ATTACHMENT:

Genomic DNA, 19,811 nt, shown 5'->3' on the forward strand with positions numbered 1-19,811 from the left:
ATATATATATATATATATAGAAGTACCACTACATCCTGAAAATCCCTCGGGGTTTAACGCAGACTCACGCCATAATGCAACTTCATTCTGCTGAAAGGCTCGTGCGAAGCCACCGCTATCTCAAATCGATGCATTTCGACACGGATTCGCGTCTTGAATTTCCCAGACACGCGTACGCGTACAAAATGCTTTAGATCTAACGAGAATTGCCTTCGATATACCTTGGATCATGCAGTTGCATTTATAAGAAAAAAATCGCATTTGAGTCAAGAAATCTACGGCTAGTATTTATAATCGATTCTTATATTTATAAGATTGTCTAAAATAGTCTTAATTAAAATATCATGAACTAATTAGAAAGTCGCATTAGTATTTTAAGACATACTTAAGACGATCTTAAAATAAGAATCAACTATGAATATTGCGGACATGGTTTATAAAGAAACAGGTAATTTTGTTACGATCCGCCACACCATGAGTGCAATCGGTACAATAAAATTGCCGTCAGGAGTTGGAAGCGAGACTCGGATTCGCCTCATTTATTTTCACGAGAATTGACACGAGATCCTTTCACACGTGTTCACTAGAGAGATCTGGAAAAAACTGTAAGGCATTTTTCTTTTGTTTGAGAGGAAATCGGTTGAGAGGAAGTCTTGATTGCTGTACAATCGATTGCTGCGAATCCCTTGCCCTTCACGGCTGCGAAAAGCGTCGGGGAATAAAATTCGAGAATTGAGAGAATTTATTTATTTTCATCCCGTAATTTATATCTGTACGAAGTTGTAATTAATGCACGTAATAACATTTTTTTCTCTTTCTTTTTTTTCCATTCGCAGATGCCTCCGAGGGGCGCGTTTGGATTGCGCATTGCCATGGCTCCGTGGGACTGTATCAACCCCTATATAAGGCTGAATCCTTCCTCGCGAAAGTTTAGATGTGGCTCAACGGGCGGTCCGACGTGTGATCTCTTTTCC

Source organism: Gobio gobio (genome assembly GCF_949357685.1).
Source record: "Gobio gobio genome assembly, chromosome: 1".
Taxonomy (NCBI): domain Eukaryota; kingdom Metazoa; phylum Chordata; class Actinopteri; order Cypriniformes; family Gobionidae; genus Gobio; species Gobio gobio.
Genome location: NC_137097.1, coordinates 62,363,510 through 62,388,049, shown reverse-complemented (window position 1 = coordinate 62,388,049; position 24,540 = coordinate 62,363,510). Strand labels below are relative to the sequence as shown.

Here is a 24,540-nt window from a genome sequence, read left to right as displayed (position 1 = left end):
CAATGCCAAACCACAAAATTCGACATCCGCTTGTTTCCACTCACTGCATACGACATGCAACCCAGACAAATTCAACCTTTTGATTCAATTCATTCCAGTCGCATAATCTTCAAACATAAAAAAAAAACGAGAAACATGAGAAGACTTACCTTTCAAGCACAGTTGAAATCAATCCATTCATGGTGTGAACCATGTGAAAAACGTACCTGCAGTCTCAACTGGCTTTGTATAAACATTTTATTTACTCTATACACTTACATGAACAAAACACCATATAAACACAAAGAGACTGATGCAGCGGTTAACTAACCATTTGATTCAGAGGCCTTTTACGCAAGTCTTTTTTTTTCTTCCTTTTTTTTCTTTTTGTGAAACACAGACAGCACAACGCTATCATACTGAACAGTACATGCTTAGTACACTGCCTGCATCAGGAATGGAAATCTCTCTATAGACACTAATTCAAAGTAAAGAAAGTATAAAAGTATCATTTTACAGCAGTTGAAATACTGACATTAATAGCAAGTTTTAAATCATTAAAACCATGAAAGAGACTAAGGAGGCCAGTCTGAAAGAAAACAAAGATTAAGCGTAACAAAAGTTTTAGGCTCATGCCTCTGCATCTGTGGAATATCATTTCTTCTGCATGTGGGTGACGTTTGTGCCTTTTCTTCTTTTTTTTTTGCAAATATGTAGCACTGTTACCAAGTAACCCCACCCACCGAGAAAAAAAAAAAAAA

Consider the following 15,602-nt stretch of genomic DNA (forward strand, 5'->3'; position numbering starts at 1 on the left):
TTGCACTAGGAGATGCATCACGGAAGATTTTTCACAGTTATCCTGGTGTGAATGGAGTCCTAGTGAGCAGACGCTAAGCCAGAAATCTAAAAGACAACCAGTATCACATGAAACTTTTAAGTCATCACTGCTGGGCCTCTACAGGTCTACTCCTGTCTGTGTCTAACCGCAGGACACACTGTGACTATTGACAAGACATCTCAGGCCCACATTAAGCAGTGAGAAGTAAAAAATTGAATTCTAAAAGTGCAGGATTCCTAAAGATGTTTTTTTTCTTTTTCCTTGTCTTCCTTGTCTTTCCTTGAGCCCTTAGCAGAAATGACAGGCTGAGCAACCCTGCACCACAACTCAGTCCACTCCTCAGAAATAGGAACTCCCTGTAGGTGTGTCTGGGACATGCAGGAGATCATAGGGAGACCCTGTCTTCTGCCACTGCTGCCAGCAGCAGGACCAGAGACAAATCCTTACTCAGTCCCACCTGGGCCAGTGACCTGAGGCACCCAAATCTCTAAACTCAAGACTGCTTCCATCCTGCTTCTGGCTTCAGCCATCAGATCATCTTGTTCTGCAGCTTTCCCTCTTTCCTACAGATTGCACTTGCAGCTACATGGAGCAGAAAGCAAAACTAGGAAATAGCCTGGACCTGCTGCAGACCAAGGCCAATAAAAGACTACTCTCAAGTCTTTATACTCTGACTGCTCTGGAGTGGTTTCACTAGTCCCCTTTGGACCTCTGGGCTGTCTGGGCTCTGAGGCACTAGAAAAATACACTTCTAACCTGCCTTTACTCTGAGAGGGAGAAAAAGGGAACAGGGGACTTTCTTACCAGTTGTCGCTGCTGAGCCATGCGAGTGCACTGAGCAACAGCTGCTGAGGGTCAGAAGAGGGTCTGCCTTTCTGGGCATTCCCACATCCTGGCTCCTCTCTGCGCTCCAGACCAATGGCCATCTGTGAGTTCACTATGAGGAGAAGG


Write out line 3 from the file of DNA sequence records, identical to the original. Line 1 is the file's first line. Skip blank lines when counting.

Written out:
Source organism: Gobio gobio (genome assembly GCF_949357685.1).